One afternoon last year, when we were in North Carolina visiting our friends, Ann and Robert, we toured the Billy Graham Museum in Charlotte. The impressive exhibits not only chronicled the life and achievements of the world famous evangelist, but also the lives of the other members of his team.
In an audio interview, Cliff Barrows, Graham’s dynamic music leader, told of a time early in his career when his dad took him aside and said, “Son, you did pretty well, tonight. But let me give you a little tip. You’ll never get people to sing better by telling them they didn’t do too good. Tell them they did well, but you think they can do better.”
“Ever since that conversation,” Barrows reflected, “I’ve always tried to encourage people.” The inspiring music of the volunteer crusade choirs was due in part to Cliff Barrow’s encouragement.
It reminds me of a time, several years ago, when the roles were reversed and I learned a similar lesson about encouragement from my son. My dog, Gus, was still alive, and Rush was staying with us between jobs. Although house-trained, Gus had made a mess in the house, and I was angry and yelling at him. Rush stepped between me and my cowering pup.
Speaking just loud enough to get my attention, he said, “Stop it, Dad! Don’t you know that Gus wants to please you more than anything else in the world?” He took the dog outside and I sheepishly cleaned the rug.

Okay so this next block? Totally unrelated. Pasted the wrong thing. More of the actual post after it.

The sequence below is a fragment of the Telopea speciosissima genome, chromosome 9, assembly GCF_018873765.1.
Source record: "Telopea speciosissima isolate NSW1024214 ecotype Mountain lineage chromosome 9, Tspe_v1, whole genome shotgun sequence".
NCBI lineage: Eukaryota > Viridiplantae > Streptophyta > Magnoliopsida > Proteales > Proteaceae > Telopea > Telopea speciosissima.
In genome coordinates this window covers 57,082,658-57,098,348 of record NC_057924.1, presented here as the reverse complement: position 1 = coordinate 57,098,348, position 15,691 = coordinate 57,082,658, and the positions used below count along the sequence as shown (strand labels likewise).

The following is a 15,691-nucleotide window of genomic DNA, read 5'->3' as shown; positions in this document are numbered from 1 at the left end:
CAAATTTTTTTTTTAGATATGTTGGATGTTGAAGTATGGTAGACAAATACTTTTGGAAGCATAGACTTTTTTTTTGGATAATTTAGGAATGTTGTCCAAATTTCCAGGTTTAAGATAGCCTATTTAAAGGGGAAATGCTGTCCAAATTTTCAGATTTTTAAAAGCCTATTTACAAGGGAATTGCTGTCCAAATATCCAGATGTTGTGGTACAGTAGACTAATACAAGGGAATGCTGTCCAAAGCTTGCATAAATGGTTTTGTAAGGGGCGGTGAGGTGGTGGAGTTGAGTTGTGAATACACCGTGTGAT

Later that day, as I reflected on the experience, I realized that my now grown son, whether he realized it or not, was not only talking about Gus, but also about children. It was a lesson about the human need for more encouragement and less criticism. I wish I’d learned that much earlier in my children’s lives. But hopefully, old dogs can still learn new tricks!
Centuries before the birth of Christ in Bethlehem, Isaiah prophesied that the coming Messiah “would not break the bruised reed or quench the dimly burning wick.” In other words, he would come with encouragement for those who were down and almost out. Jesus of Nazareth did not disappoint.
One who caught this Spirit of Jesus was a man named Joseph, one of the first members of the early church. Acts says that the apostles gave him a new name, “Barnabus,” which meant, “son of encouragement.” He was Paul’s traveling companion and encourager on his early missionary journeys. But when Paul became disenchanted with young John Mark, Barnabus took Mark under his wing and he and Paul went their separate ways. Think of what our New Testament might have looked like had it not been for Barnabus’ encouragement of Mark!
It’s been my experience that most of us are doing close to the best we know how. While we need help in lots of ways, one of the things we need most is encouragement and hope.
Lord, help us to be sons and daughters of encouragement to each other. Amen.
John Paul Carter’s “Notes from the Journey” appear in the Democrat’s Religion page on the second and fourth Fridays of each month. Carter, an ordained minister who attends Central Christian Church, may be contacted by writing him at 107 Bent Oak Road, Weatherford, 76086.